Brazil Cuts Inflation Target Range for First Time Since 2006

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Brazil’s government narrowed the inflation target range for the first time since 2006 as policy makers try to restore confidence in their ability to contain consumer prices.

The inflation target for 2017 will be 4.5 percent with a tolerance range of 1.5 percentage points above or below that, Brazil’s monetary council decided Thursday evening. Brazil implemented the current target range of 2.5 percent to 6.5 percent in 2006.

Brazil has increased its benchmark interest rate at six consecutive meetings, making it the only Group of 20 nation to tighten monetary policy this year. Thursday’s decision to target a lower inflation rate underscores its commitment to contain consumer price increases, Roberto Padovani, chief economist at Sao Paulo-based brokerage Votorantim Ctvm Ltda, said by phone.

“They’re committed to show a more responsible policy from now on,” he said. “They’re trying to rebuild confidence and, as a consequence, bring back investment.”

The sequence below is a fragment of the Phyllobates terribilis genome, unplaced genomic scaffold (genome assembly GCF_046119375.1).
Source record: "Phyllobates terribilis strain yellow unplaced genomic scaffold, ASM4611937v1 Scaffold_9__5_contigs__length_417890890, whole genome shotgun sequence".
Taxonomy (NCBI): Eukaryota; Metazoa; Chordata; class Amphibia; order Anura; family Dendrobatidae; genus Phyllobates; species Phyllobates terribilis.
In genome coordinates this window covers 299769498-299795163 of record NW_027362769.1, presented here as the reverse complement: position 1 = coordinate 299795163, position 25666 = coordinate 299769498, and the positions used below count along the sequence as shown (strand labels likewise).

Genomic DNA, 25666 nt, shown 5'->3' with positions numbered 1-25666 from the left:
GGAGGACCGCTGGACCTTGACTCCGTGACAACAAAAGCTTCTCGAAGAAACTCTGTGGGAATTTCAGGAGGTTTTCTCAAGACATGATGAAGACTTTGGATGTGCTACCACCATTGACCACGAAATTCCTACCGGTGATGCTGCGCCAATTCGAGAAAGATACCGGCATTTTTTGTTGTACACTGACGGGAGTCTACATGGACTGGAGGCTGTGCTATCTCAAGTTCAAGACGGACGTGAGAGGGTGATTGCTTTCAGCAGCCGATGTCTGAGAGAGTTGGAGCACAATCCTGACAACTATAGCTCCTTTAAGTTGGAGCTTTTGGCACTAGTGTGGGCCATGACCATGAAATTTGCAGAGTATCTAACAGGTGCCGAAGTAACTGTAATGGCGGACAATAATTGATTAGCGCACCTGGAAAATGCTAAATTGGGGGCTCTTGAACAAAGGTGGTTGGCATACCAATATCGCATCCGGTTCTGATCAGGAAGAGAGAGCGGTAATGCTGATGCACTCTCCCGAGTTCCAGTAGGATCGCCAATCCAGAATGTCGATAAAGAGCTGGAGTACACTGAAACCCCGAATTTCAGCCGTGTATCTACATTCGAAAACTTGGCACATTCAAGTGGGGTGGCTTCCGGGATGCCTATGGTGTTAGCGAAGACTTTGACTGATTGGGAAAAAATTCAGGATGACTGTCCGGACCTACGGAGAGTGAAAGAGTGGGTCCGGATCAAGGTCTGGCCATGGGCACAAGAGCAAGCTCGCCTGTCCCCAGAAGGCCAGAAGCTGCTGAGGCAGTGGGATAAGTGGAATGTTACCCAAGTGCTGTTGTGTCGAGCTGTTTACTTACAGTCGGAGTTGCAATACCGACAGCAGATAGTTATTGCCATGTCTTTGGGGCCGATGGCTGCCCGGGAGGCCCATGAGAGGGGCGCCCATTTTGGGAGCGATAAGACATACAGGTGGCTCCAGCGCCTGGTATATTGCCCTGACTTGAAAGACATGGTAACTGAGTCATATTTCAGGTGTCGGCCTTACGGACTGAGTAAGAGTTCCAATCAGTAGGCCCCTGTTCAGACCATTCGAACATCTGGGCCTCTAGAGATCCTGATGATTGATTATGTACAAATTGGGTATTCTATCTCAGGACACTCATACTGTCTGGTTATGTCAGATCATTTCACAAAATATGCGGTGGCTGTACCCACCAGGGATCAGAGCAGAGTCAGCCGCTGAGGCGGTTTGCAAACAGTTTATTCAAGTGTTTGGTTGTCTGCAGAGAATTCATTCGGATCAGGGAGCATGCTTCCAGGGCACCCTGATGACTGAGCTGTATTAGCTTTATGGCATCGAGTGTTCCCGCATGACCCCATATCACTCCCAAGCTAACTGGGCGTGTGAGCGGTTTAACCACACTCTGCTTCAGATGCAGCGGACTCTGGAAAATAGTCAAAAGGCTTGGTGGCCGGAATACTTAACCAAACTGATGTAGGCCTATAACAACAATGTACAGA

Swap rates on the contract due in January 2017 rose six basis points, or 0.06 percentage point, to 14.12 percent as of 9:03 a.m. local time Friday, as traders bet on further increases to the benchmark rate.

The central bank forecasts inflation will end the year at 9 percent after accelerating to 8.8 percent in mid-June. Monetary policy needs to remain vigilant to bring price increases down to 4.5 percent by the end of 2016, the central bank’s economic policy Director Luiz Awazu Pereira told reporters on June 24.

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